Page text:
On The Scioto Mile (II)

In the wake of yesterday’s post, our friends Michelle and Lee politely pointed out that there is a restaurant called Milestone 229 at the end of the Scioto Mile, as well as a series of fountains and misting stations right in front of the restaurant.  Both are unfortunately shielded from the rest of the Scioto Mile by some fencing related to ongoing construction.

My bad!  I visited the area today to have lunch with good friend and devoted Webner House reader Mike N, and I’m glad I did.  Milestone 229 serves some good food and looks to have an extensive drinks menu, although we didn’t sample any of them.  It also has a large outdoor eating area as well as a large bend of floor-to-ceiling windows to allow a good look at the fountain area.

There is good reason to encourage viewing of the fountain area, because dozens of happy kids were providing great free entertainment as they ran in and out of the different fountains and soaked themselves to the skin.  From the number of kids, Moms, Dads, and caregivers who were there, I’d say the fountain area has already become a go-to destination on a hot summer’s day.

On The Scioto Mile

2011 has been the year of downtown parks in Columbus.  Earlier this year, the Columbus Commons opened on the site of the old Columbus City Center.  Now the Scioto Mile has joined the Columbus parks parade.

The Scioto Mile is a thin strip of brick and stone walkways, flower beds and flower pots, fountains, and seating areas that runs along the Scioto River as it arcs through downtown Columbus.  The area sits atop the Scioto River flood wall, well above the water itself, and is an effort to try to reintegrate the river into the downtown area by making the riverfront a more attractive destination.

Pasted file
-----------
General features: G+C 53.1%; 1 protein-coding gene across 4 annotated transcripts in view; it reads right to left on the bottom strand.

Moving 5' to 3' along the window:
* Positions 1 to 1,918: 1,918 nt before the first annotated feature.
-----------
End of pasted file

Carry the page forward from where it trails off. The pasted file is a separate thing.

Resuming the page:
In Columbus and other cities, city planners long ago made it difficult to get to the body of water that was a big part of the reason the for the city’s location in the first place, by putting heavily trafficked roads or walls or sports arenas or fences in the way.  The Scioto Mile is an effort to reverse that approach.  Planners apparently realized what the rest of us have known all along — people like water and are drawn to it.  (Read the first few pages of Moby Dick if you don’t believe me.)  The muddy Scioto is not as striking a body of water as, say, one of the Great Lakes or the Ohio River, but it is nevertheless pleasant to sit nearby and watch as the water meanders past.

I appreciate the effort and thought that went into the development of the Scioto Mile.  I particularly like the inclusion of table areas for the brown bag lunch crowd and the swinging benches, which would be a pleasant way to spend a few minutes on lunch hour.  The tables have checkerboard imprints and are just waiting for some serious chess players to show up.  The fountains and planters also are attractive additions.  From the signs appearing at various points along the Scioto Mile, it looks like the project has had significant corporate and foundational support.

Although the park is nice, the jury is still out on how much it will be used.  The closest buildings to the Scioto Mile are government buildings and office buildings, without any restaurants, bars, or food areas in sight.  If the hope is to make the Scioto Mile a bustling place, some kind of food and drink options will have to be part of the mix.